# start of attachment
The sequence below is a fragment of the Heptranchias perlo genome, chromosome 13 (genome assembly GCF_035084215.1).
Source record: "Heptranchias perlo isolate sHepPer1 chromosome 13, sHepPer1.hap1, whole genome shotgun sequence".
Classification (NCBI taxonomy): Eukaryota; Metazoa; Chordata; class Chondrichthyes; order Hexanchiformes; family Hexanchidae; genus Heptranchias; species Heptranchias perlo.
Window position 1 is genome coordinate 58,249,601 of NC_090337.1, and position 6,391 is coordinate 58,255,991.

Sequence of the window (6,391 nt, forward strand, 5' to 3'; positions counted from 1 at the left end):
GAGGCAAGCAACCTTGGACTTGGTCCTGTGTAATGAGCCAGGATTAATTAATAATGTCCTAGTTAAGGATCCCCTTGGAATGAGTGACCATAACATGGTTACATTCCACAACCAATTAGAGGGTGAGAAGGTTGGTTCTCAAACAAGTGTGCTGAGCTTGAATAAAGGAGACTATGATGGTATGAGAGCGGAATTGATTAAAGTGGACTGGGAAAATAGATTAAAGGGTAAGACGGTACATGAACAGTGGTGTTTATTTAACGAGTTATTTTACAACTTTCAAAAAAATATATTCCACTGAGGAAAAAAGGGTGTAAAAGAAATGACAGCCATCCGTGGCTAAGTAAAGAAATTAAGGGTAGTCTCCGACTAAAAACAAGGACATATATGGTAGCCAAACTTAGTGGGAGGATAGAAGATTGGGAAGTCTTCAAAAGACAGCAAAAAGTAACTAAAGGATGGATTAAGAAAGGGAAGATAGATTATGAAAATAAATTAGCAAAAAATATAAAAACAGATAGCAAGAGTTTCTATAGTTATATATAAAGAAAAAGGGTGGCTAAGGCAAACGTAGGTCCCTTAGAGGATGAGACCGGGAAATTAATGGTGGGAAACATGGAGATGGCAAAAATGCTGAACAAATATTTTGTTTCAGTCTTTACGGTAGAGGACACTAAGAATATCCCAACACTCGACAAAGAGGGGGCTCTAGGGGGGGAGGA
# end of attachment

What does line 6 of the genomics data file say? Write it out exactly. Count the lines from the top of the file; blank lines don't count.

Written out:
GAGGCAAGCAACCTTGGACTTGGTCCTGTGTAATGAGCCAGGATTAATTAATAATGTCCTAGTTAAGGATCCCCTTGGAATGAGTGACCATAACATGGTTACATTCCACAACCAATTAGAGGGTGAGAAGGTTGGTTCTCAAACAAGTGTGCTGAGCTTGAATAAAGGAGACTATGATGGTATGAGAGCGGAATTGATTAAAGTGGACTGGGAAAATAGATTAAAGGGTAAGACGGTACATGAACAGTGGTGTTTATTTAACGAGTTATTTTACAACTTTCAAAAAAATATATTCCACTGAGGAAAAAAGGGTGTAAAAGAAATGACAGCCATCCGTGGCTAAGTAAAGAAATTAAGGGTAGTCTCCGACTAAAAACAAGGACATATATGGTAGCCAAACTTAGTGGGAGGATAGAAGATTGGGAAGTCTTCAAAAGACAGCAAAAAGTAACTAAAGGATGGATTAAGAAAGGGAAGATAGATTATGAAAATAAATTAGCAAAAAATATAAAAACAGATAGCAAGAGTTTCTATAGTTATATATAAAGAAAAAGGGTGGCTAAGGCAAACGTAGGTCCCTTAGAGGATGAGACCGGGAAATTAATGGTGGGAAACATGGAGATGGCAAAAATGCTGAACAAATATTTTGTTTCAGTCTTTACGGTAGAGGACACTAAGAATATCCCAACACTCGACAAAGAGGGGGCTCTAGGGGGGGAGGA